We previously blogged about the D.C. Circuit’s decision in Raymond J. Lucia Cos v. SEC, which rejected the petitioner’s constitutional challenges to the SEC’s use of administrative law judges that are not appointed by the President. Yesterday, the D.C. Circuit issued a two sentence per curiam order denying an en banc review by an equally divided court.
We noted that the panel’s original opinion was the first appellate ruling of its kind. Although the panel’s decision remains in effect because the full court did not rehear the case, the strength of that ruling is now severely undermined. As we previously reported, the Tenth Circuit has already disagreed with the D.C. Circuit’s panel and held that the SEC’s administrative law judges are subject to the Constitution’s Appointments Clause. Yesterday’s order likely sets the stage for a Supreme Court challenge.
A June 15, 2017 settlement with two former executives of a publicly-traded, multinational freight forwarding and logistics company provides the most recent example of two emerging SEC enforcement initiatives in financial reporting and accounting-based actions that we spotlighted recently – a non-reliance on financial statement materiality and an absence of fraud-based allegations. Exchange Act Rel. No. 80947 (Jun. 15, 2017). According to the SEC, Eric W. Kirchner and Richard G. Rodick, the former chief executive officer and chief financial officer of UTi Worldwide, Inc. (“UTi”), purportedly were responsible for inadequate Management’s Discussion & Analysis (“MD&A”) disclosures in a Form 10-Q that UTi issued during fiscal year 2013. Without admitting or denying the findings, both agreed to settle purported violations of Section 13(a) of the Exchange Act and Rules 12b-20, 13a-13, and 13a-14, thereunder, and to pay a $40,000 civil penalty.
According … Read More »
Last week, the Securities and Exchange Commission (SEC) announced that Acting Enforcement Director Stephanie Avakian and former federal prosecutor Steven Peikin had been named Co-Directors of the Division of Enforcement. In making the announcement, SEC Chairman Jay Clayton advised:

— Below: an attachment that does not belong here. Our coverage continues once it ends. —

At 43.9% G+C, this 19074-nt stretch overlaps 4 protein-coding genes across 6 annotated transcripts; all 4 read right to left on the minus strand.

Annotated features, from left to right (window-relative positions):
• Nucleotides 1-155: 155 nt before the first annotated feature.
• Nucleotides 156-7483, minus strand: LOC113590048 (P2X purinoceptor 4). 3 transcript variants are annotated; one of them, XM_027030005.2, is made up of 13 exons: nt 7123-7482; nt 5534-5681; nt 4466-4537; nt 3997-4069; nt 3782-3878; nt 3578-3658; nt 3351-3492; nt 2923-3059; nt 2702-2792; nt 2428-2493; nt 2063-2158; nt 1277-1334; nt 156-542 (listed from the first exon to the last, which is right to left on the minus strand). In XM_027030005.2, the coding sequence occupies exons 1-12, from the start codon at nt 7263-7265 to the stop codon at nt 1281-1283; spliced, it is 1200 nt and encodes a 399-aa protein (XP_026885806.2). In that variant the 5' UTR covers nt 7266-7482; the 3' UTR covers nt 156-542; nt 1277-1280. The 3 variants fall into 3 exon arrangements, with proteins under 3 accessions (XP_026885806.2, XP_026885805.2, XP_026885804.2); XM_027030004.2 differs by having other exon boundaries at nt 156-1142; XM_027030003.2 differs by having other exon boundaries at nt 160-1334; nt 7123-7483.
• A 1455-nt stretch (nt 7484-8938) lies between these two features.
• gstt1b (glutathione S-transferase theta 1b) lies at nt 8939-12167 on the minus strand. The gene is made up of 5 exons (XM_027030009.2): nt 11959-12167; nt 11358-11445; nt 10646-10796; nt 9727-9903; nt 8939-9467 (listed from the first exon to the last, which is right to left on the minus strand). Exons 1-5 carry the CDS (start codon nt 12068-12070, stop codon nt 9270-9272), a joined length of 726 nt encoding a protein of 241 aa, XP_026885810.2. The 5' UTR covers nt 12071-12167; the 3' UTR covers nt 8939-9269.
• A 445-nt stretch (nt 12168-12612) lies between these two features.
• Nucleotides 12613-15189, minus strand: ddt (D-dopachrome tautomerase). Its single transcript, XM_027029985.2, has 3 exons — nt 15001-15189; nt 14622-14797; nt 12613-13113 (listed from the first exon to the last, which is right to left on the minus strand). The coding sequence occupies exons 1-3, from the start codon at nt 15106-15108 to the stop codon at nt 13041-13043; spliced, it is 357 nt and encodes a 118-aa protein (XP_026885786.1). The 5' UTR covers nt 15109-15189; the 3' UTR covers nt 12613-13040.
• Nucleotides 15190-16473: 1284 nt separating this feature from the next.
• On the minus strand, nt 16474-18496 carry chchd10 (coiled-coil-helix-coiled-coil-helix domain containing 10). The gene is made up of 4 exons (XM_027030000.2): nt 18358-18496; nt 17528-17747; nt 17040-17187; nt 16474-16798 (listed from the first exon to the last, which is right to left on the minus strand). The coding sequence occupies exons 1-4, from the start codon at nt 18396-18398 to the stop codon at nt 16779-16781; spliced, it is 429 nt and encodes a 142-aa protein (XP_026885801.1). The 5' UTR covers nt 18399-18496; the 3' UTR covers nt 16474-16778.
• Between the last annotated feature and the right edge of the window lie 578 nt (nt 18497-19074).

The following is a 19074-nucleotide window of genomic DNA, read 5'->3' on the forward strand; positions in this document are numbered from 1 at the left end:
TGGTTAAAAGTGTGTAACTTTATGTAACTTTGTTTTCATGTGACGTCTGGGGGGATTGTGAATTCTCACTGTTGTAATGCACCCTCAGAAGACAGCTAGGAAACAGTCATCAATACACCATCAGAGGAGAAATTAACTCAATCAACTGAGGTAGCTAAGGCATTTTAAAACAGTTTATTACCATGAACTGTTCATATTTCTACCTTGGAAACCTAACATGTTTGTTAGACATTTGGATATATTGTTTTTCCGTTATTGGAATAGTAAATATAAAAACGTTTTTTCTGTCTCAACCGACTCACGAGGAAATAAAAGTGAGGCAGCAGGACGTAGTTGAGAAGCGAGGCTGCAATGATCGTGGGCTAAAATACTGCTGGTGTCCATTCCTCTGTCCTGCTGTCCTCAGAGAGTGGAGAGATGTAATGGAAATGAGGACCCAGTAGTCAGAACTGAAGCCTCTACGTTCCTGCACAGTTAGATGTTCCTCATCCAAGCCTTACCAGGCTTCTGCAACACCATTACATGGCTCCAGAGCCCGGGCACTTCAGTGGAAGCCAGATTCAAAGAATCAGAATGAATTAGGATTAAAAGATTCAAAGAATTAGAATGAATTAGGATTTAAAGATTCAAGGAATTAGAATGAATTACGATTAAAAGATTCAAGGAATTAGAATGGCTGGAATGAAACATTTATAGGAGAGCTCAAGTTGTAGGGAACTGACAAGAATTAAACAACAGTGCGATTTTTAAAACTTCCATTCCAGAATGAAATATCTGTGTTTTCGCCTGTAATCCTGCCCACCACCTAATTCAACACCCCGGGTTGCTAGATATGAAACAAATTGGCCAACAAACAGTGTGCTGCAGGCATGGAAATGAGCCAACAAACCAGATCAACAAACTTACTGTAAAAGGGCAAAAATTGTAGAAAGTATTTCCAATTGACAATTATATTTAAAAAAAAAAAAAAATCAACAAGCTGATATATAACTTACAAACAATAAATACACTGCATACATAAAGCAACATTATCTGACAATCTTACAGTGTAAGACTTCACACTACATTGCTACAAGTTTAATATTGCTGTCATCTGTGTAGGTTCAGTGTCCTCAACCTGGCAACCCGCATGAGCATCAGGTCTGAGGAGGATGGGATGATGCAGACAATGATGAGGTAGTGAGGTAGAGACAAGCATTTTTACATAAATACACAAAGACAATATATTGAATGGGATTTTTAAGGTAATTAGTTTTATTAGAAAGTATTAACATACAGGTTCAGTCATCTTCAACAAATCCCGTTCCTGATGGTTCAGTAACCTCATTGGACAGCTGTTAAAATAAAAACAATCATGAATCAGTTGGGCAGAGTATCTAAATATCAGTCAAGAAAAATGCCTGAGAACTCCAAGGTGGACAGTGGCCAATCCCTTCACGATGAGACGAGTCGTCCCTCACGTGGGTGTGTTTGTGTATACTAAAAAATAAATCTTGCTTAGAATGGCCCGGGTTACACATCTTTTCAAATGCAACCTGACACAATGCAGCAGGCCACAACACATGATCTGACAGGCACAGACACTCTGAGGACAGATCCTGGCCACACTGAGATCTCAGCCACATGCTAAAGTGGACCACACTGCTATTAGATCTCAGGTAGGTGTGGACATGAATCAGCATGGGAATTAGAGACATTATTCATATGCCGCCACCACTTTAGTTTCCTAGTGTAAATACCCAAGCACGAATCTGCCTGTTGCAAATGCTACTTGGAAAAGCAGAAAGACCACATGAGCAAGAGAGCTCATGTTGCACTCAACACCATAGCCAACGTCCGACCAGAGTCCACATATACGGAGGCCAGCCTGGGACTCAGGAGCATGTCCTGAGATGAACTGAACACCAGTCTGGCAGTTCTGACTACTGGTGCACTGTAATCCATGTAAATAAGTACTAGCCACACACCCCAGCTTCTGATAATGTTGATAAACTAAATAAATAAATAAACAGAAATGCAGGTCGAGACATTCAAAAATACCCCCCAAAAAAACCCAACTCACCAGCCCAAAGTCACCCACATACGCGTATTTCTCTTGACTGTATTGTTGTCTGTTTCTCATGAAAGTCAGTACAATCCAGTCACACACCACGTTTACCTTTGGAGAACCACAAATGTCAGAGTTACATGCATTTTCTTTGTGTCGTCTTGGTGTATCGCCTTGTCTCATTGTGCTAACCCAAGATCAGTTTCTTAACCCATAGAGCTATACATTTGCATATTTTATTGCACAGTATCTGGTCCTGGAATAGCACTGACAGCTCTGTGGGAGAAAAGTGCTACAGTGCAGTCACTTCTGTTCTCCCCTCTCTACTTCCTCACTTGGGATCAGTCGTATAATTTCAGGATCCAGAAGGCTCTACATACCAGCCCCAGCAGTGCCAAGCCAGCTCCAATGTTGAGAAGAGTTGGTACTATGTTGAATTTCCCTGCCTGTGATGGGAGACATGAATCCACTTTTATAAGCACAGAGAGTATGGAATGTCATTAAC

There is no place for bad actors in our capital markets, particularly those that prey on investors and undermine confidence in our economy. Stephanie and Steve will aggressively police our capital markets and enforce our nation’s securities laws as Co-Directors of the Division of Enforcement. They have each demonstrated market knowledge, impeccable character, and commitment to public service, and I am confident their combined talents and experience will enable them to effectively lead the Division going forward.
Prior to being named Acting Director in December 2016, Ms. Avakian served as Enforcement’s Deputy Director since June 2014. Mr. Peikin joins the SEC … Read More »
On June 5, 2017, the Supreme Court of the United States released its unanimous opinion in Kokesh v. Securities and Exchange Commission and established that “SEC disgorgement constitutes a penalty within the meaning of § 2462” and therefore is restricted by the applicable 5-year statute of limitations. As predicted in our previous blog post, the Court determined that the SEC cannot impose disgorgement fees without regard to statute of limitations.
The Supreme Court determined that SEC disgorgement “bears all the hallmarks of a penalty” and therefore should be subject to the 5-year statute of limitation in § 2462 for three main reasons: (1) “SEC disgorgement is imposed by courts as a consequence for violation” of public laws, i.e. for violations committed against the United States rather than a “aggrieved individual”; (2) “SEC disgorgement is imposed for punitive purposes” such as deterrence, … Read More »
SEC Insider Trading Update: A New Remedy, A Governmental Insider Case, & An Emboldened SEC After Salman
The Securities and Exchange Commission (SEC) recently announced two significant insider trading cases. These pronouncements serve as reminders that the new Commission under the Trump Administration, while pursuing its agenda, will continue to ensure that the financial industry is “playing by the rules.” In addition, these particular cases involve: the SEC using a remedy that it had not used before in this context; and the SEC continuing to investigate and bring cases that involve governmental “insider” information.
Regarding the SEC extending the use of a “tool” from its remedy arsenal to the insider trading area, last week the SEC entered into a settlement with a billion-dollar hedge fund and its founder, which included an undertaking for an independent compliance consultant. The novel extension of this remedy to an insider trading settlement prompted the Acting Enforcement Division Director to issue a statement. … Read More »